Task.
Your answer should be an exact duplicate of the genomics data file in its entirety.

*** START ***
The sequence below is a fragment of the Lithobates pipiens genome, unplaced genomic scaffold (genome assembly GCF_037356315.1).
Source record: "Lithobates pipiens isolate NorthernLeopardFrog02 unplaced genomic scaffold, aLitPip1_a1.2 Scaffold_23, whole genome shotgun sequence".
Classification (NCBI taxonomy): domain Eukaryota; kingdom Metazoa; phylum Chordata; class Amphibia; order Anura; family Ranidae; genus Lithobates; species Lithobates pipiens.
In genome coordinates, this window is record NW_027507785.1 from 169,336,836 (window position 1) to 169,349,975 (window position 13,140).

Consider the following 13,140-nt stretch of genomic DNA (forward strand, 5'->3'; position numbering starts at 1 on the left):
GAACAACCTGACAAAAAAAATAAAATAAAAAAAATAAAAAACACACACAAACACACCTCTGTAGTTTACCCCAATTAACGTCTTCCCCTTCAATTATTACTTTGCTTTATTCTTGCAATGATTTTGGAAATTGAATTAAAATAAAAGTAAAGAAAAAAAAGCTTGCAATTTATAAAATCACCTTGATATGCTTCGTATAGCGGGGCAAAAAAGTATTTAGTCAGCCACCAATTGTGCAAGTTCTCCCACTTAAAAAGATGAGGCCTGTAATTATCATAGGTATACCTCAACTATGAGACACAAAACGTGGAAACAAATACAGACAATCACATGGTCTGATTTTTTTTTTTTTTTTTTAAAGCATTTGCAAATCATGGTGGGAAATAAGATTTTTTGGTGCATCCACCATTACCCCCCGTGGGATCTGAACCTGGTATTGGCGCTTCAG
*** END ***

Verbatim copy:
The sequence below is a fragment of the Lithobates pipiens genome, unplaced genomic scaffold (genome assembly GCF_037356315.1).
Source record: "Lithobates pipiens isolate NorthernLeopardFrog02 unplaced genomic scaffold, aLitPip1_a1.2 Scaffold_23, whole genome shotgun sequence".
Classification (NCBI taxonomy): domain Eukaryota; kingdom Metazoa; phylum Chordata; class Amphibia; order Anura; family Ranidae; genus Lithobates; species Lithobates pipiens.
In genome coordinates, this window is record NW_027507785.1 from 169,336,836 (window position 1) to 169,349,975 (window position 13,140).

Consider the following 13,140-nt stretch of genomic DNA (forward strand, 5'->3'; position numbering starts at 1 on the left):
GAACAACCTGACAAAAAAAATAAAATAAAAAAAATAAAAAACACACACAAACACACCTCTGTAGTTTACCCCAATTAACGTCTTCCCCTTCAATTATTACTTTGCTTTATTCTTGCAATGATTTTGGAAATTGAATTAAAATAAAAGTAAAGAAAAAAAAGCTTGCAATTTATAAAATCACCTTGATATGCTTCGTATAGCGGGGCAAAAAAGTATTTAGTCAGCCACCAATTGTGCAAGTTCTCCCACTTAAAAAGATGAGGCCTGTAATTATCATAGGTATACCTCAACTATGAGACACAAAACGTGGAAACAAATACAGACAATCACATGGTCTGATTTTTTTTTTTTTTTTTTAAAGCATTTGCAAATCATGGTGGGAAATAAGATTTTTTGGTGCATCCACCATTACCCCCCGTGGGATCTGAACCTGGTATTGGCGCTTCAG